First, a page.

“[Investors] know, and we have to build in the Covid case load,” Cramer said. “We have to build in the restaurant shutdowns. We have to build in who the heck knows with the election? At a certain point, it gets built in.”

“And then we say, ‘Well listen, I’m not inured to Covid. I don’t want anyone to have it. I don’t want to catch it,'” he added. “But at a certain point, how many times are you going to discount Covid?”

Wednesday’s sell-off was broad, with all 11 S&P 500 sectors finishing in the red, led by technology’s 4.33% decline. However, Cramer said that type of market movement lays the foundation for opportunities. “I’m not saying it’s artificial. But I am saying good news will create an upswing.”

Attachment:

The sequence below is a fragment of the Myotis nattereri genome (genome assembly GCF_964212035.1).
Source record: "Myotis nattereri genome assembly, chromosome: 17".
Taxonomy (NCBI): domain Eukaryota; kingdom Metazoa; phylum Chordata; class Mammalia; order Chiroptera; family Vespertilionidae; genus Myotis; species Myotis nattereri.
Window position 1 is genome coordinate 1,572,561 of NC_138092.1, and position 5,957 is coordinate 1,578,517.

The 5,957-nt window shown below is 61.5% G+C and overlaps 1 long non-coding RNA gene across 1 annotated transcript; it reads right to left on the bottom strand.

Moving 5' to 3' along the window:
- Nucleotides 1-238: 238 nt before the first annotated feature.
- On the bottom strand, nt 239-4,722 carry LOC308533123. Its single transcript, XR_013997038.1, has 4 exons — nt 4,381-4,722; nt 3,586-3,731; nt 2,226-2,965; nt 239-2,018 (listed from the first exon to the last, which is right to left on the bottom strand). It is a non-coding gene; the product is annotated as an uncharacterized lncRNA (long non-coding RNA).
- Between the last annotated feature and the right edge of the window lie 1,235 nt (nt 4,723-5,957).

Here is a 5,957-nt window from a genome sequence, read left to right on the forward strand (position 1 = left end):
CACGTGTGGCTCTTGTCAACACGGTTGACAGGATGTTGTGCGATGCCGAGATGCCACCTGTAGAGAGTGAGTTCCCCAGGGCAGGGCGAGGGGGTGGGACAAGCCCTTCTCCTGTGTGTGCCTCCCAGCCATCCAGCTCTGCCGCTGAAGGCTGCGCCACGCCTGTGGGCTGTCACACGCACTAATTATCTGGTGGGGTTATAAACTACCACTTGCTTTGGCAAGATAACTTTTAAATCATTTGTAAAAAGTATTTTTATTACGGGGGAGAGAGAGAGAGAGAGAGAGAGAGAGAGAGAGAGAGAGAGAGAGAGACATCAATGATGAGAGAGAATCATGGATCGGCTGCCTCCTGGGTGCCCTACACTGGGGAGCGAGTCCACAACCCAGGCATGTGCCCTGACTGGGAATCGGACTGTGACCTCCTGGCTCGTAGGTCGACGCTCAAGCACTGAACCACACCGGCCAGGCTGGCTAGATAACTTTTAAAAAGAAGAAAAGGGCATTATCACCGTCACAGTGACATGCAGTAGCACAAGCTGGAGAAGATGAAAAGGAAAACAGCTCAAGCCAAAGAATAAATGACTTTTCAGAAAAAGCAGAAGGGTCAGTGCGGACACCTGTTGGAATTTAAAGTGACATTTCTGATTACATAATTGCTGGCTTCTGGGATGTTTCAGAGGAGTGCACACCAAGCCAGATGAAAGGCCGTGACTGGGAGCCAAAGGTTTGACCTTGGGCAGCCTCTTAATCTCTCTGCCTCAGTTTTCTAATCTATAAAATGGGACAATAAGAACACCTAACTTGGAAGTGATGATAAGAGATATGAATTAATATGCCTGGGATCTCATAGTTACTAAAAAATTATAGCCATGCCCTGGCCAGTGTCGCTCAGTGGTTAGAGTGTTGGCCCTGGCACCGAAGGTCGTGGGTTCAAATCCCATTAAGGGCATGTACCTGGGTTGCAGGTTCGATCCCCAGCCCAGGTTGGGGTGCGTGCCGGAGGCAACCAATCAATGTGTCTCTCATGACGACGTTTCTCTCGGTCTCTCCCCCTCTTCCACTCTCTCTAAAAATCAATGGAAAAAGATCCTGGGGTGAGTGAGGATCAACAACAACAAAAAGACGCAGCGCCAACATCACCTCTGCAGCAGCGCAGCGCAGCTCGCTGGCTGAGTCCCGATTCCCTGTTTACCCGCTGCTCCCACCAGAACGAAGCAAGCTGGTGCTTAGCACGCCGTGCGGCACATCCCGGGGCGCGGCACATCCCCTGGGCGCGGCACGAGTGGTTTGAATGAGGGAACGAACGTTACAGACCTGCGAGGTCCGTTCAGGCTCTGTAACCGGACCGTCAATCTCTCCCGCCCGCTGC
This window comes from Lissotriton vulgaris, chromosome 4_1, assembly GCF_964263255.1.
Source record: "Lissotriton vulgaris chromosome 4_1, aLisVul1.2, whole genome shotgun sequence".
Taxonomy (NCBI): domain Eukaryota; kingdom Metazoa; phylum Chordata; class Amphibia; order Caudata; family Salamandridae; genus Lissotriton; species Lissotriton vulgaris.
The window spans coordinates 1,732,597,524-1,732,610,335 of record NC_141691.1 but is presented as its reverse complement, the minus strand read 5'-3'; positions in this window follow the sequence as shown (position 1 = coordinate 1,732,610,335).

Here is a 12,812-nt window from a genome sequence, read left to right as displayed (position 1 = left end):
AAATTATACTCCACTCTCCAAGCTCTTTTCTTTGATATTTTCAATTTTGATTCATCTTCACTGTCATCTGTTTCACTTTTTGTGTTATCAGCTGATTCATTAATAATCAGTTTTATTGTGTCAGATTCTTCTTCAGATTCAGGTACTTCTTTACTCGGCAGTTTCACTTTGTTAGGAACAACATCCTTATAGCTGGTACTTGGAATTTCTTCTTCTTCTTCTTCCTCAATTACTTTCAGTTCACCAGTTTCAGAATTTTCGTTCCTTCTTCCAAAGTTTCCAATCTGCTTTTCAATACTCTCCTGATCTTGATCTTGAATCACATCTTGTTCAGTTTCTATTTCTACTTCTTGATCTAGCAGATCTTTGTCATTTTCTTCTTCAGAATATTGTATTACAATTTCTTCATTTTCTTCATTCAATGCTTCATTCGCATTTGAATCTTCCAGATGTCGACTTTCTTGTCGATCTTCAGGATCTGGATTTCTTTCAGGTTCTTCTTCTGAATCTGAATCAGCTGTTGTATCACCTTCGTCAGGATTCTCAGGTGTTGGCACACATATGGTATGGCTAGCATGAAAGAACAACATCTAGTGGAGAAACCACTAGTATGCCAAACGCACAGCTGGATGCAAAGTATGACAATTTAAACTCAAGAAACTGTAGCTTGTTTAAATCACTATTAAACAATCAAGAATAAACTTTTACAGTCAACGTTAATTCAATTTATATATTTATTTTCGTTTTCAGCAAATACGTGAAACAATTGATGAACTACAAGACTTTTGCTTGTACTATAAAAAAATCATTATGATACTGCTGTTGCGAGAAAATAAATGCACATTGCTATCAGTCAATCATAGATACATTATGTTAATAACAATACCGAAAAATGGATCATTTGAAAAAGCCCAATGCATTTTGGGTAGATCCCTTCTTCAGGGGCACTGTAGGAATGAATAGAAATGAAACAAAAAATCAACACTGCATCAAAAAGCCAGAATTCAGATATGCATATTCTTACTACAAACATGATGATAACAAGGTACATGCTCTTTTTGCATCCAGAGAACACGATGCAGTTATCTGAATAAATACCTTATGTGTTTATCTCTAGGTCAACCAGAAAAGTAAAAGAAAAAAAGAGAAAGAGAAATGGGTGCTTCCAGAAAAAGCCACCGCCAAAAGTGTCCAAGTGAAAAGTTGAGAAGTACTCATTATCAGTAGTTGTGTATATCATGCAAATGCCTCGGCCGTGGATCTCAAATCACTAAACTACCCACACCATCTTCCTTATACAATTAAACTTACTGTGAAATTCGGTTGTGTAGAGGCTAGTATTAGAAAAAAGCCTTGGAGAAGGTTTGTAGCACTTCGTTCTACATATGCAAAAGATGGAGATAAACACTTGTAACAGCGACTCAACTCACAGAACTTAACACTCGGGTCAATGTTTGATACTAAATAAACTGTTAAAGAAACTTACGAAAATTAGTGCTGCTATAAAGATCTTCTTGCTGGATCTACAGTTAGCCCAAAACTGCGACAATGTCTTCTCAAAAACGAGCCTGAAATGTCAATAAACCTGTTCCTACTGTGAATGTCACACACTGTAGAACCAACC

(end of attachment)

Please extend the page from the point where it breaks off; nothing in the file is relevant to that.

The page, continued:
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Dr. Fauci says U.S. is in a ‘bad position’ as daily cases hit record highs

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Dr. Anthony Fauci, director of the National Institute for Allergy and Infectious Diseases, testifies before the Senate Health, Education, Labor and Pensions (HELP) Committee hearing on Capitol Hill in Washington DC on June 30, 2020 in Washington, DC.

Kevin Dietsch | AFP via Getty Images

White House coronavirus advisor Dr. Anthony Fauci said Wednesday that the United States is in a “bad position” as coronavirus cases and hospitalizations surge in many parts of the nation.

Fauci said the U.S. never got its Covid-19 cases down to low enough levels after the initial surge in New York and other states earlier in the year. New cases had hit a peak in April of about 31,000 a day before steadily falling to about 20,000 cases a day by the end of May. After Memorial Day, new cases began to climb again, surging to about 70,000 cases a day in July before plateauing at around about 40,000 in September. They surged again and are now reaching record levels, Fauci said.